where to buy and what it costs


There are three ways to buy tickets for the ATaC system in Rome: from kiosks, from edicola, or at the stations, or from tabacchi. In my experience, the Rome Metro stations are good enough for most tourists. After all, you will probably find yourself at Ottaviano for the Vatican, Spagna for the Spanish Steps, Flaminio for Piazza del Popolo, and Termini for Roma Termini, the main train station. At all of these stops, and more, you can find kiosks that sell tickets. The kinds of tickets they sell are listed below. Keep in mind that kiosks do not give more than 6 euros in change, so if you're paying with a 20 euro bill, make sure that you're purchasing at least €14 worth of tickets.

Lastly, Rome has recently begun to roll out a "rechargeable" ticket. While the initial purchase is slightly more than the normal ticket cost (2 instead of 1.50), these can be "recharged" at some kiosks. Personally, I don't like them. The tickets are made with the same grade paper as the single-use and they will easily disintegrate over the course of a day, especially if it's kept in a sweaty pocket. However, by the time you read this, they may have transitioned to those tickets full time. If so, just keep your eyes out for a place to recharge them.

An edicola is essentially a magazine/newspaper store or stand. In any city with public transportation they will also sell you transportation tickets. These are a little trickier to find than the tabacchi below because there is no main identifying mark, and not all edicole sell tickets.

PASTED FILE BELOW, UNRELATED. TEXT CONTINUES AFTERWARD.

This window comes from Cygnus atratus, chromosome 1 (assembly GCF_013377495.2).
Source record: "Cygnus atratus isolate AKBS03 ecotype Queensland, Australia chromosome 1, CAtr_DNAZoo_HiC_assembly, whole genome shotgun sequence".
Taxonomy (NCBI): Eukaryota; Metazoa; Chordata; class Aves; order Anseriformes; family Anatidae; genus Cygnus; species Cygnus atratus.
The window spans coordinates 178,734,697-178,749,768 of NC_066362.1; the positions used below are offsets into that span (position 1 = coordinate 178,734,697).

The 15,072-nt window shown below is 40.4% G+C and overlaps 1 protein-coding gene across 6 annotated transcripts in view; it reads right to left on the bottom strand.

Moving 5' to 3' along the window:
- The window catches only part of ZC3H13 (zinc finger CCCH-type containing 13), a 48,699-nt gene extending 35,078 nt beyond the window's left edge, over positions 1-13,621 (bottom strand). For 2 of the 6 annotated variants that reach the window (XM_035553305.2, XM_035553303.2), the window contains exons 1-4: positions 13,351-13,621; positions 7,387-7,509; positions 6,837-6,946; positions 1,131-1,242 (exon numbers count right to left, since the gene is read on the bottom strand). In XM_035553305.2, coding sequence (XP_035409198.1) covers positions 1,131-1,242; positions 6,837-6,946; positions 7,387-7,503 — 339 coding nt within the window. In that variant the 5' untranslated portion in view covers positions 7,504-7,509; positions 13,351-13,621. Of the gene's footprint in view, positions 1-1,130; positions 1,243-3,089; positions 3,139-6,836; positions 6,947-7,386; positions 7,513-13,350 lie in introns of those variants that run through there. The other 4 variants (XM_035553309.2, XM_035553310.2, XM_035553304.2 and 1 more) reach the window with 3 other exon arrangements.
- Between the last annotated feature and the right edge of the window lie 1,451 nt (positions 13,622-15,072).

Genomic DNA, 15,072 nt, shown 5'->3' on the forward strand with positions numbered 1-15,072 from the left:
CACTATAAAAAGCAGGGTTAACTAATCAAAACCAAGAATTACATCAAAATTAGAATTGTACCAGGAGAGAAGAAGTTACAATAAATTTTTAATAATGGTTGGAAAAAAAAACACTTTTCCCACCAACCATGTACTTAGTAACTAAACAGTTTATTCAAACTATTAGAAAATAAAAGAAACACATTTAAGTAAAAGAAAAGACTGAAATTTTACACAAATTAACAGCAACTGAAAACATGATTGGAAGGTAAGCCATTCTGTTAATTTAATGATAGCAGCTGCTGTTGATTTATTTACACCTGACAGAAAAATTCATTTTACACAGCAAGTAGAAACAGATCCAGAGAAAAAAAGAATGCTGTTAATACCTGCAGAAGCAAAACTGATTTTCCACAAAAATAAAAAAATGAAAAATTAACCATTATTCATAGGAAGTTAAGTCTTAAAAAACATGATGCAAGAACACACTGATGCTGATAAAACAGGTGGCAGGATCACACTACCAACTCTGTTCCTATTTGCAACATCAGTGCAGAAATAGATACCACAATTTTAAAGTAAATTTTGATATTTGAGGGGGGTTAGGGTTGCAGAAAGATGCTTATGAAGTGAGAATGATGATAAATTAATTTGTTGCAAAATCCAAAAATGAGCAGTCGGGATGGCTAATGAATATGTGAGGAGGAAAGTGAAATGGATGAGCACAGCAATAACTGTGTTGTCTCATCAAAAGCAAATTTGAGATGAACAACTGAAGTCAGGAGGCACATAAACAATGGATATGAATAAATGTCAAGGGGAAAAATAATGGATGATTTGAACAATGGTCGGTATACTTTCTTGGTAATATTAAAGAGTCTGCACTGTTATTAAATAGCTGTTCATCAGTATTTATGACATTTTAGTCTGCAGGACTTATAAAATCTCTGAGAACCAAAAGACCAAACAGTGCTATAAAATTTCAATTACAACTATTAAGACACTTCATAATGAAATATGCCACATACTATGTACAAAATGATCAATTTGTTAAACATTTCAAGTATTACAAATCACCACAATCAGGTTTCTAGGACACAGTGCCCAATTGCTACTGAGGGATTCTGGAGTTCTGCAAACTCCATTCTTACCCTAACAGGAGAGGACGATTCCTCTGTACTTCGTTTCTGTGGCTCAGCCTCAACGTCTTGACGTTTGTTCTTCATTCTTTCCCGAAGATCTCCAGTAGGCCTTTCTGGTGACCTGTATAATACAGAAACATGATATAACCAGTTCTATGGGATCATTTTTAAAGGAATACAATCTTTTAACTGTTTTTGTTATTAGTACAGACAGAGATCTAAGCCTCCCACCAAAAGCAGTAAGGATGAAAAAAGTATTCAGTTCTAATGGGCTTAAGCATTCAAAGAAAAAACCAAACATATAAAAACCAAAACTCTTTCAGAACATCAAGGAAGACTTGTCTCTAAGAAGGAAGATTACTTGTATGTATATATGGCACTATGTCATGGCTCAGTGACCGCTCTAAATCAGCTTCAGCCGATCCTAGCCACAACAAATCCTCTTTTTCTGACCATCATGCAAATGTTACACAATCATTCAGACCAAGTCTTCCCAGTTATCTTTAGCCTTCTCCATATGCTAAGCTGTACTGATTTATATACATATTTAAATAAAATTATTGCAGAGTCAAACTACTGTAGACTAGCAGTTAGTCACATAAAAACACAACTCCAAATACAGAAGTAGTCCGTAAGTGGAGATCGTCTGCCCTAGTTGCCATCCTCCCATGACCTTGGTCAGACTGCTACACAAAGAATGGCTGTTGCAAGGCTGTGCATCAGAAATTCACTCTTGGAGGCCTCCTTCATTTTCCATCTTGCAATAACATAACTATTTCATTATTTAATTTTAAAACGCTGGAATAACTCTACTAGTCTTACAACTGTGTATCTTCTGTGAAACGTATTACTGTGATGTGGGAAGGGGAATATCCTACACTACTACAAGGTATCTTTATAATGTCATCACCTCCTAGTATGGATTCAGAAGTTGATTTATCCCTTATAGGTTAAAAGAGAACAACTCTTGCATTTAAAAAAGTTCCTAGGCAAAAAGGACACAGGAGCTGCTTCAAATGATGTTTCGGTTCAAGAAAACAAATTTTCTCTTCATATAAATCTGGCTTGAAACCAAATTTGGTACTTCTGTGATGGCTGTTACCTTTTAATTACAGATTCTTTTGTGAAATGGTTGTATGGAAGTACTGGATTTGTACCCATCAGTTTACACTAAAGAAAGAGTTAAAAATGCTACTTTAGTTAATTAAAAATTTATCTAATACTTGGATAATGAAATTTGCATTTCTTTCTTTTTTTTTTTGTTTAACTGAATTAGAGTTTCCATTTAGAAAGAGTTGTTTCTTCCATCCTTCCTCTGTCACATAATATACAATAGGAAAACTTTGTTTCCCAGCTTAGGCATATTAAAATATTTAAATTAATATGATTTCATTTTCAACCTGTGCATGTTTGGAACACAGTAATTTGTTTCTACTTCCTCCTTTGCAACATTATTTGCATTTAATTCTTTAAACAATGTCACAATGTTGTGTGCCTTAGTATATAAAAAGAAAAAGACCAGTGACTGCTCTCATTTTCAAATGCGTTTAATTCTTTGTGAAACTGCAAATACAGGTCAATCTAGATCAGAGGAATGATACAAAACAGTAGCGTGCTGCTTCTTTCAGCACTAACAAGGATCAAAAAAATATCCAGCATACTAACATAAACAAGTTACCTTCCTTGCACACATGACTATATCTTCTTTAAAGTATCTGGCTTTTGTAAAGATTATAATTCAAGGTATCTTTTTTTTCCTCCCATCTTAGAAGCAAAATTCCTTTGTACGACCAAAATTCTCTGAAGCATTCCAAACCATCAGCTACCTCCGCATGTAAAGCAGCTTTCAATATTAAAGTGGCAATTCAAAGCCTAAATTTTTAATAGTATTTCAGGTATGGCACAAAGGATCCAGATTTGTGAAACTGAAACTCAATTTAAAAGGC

Dotted throughout all of Italy, you will find tabaccheria, or tabacchi for short, or in English, tobacco shops. Most of them, like in the photo, will have a blue or black "T" sign with "Sali e Tabacchi" written underneath which means "Salt and Tobacco" in English, and it used to be the only things these shops sold. Today, they are places to buy cigarettes, marca di bollo or tax stamps (important for any legal document), gum, and, still, salt. You can even recharge your phone plan here, in cash, which is great in a country that still counts cash as Kin— well, Pope.

Some tabacchi operate as cafés, offering coffee and aperitivi alongside any tobacco needs.